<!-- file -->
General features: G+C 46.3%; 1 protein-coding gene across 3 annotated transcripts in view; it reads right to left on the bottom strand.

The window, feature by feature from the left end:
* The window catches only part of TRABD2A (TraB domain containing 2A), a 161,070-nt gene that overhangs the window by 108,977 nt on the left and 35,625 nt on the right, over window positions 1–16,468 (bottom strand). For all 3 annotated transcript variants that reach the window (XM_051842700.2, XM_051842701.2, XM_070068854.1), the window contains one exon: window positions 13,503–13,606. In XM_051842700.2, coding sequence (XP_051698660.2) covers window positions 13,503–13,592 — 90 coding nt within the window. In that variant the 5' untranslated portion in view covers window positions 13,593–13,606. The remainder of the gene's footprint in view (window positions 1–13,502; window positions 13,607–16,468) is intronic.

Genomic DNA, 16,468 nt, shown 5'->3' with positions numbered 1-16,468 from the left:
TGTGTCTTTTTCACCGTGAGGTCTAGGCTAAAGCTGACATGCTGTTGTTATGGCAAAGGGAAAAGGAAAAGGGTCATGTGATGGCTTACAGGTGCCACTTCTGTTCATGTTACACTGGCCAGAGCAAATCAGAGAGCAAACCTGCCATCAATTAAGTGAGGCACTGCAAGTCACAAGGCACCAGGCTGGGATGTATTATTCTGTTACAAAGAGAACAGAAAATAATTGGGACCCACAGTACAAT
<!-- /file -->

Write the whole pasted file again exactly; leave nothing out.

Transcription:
General features: G+C 46.3%; 1 protein-coding gene across 3 annotated transcripts in view; it reads right to left on the bottom strand.

The window, feature by feature from the left end:
* The window catches only part of TRABD2A (TraB domain containing 2A), a 161,070-nt gene that overhangs the window by 108,977 nt on the left and 35,625 nt on the right, over window positions 1–16,468 (bottom strand). For all 3 annotated transcript variants that reach the window (XM_051842700.2, XM_051842701.2, XM_070068854.1), the window contains one exon: window positions 13,503–13,606. In XM_051842700.2, coding sequence (XP_051698660.2) covers window positions 13,503–13,592 — 90 coding nt within the window. In that variant the 5' untranslated portion in view covers window positions 13,593–13,606. The remainder of the gene's footprint in view (window positions 1–13,502; window positions 13,607–16,468) is intronic.

Genomic DNA, 16,468 nt, shown 5'->3' with positions numbered 1-16,468 from the left:
TGTGTCTTTTTCACCGTGAGGTCTAGGCTAAAGCTGACATGCTGTTGTTATGGCAAAGGGAAAAGGAAAAGGGTCATGTGATGGCTTACAGGTGCCACTTCTGTTCATGTTACACTGGCCAGAGCAAATCAGAGAGCAAACCTGCCATCAATTAAGTGAGGCACTGCAAGTCACAAGGCACCAGGCTGGGATGTATTATTCTGTTACAAAGAGAACAGAAAATAATTGGGACCCACAGTACAAT